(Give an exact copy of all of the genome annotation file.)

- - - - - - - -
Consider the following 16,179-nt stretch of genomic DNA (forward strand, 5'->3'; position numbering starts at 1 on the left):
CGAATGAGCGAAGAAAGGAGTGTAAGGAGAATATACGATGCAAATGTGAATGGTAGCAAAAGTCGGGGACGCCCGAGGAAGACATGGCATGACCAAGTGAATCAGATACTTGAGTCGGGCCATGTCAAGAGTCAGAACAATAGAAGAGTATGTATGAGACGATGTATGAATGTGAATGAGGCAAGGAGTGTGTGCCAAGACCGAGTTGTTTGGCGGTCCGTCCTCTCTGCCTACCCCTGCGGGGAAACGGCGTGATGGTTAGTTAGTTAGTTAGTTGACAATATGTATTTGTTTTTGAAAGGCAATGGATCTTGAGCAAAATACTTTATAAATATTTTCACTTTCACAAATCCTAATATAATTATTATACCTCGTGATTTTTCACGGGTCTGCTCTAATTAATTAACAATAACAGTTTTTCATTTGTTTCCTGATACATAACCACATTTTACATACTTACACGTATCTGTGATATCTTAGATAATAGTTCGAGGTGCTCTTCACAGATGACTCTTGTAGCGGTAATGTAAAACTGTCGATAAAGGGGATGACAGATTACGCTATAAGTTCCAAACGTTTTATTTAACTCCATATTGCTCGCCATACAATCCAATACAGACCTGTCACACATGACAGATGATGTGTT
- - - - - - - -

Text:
Consider the following 16,179-nt stretch of genomic DNA (forward strand, 5'->3'; position numbering starts at 1 on the left):
CGAATGAGCGAAGAAAGGAGTGTAAGGAGAATATACGATGCAAATGTGAATGGTAGCAAAAGTCGGGGACGCCCGAGGAAGACATGGCATGACCAAGTGAATCAGATACTTGAGTCGGGCCATGTCAAGAGTCAGAACAATAGAAGAGTATGTATGAGACGATGTATGAATGTGAATGAGGCAAGGAGTGTGTGCCAAGACCGAGTTGTTTGGCGGTCCGTCCTCTCTGCCTACCCCTGCGGGGAAACGGCGTGATGGTTAGTTAGTTAGTTAGTTGACAATATGTATTTGTTTTTGAAAGGCAATGGATCTTGAGCAAAATACTTTATAAATATTTTCACTTTCACAAATCCTAATATAATTATTATACCTCGTGATTTTTCACGGGTCTGCTCTAATTAATTAACAATAACAGTTTTTCATTTGTTTCCTGATACATAACCACATTTTACATACTTACACGTATCTGTGATATCTTAGATAATAGTTCGAGGTGCTCTTCACAGATGACTCTTGTAGCGGTAATGTAAAACTGTCGATAAAGGGGATGACAGATTACGCTATAAGTTCCAAACGTTTTATTTAACTCCATATTGCTCGCCATACAATCCAATACAGACCTGTCACACATGACAGATGATGTGTT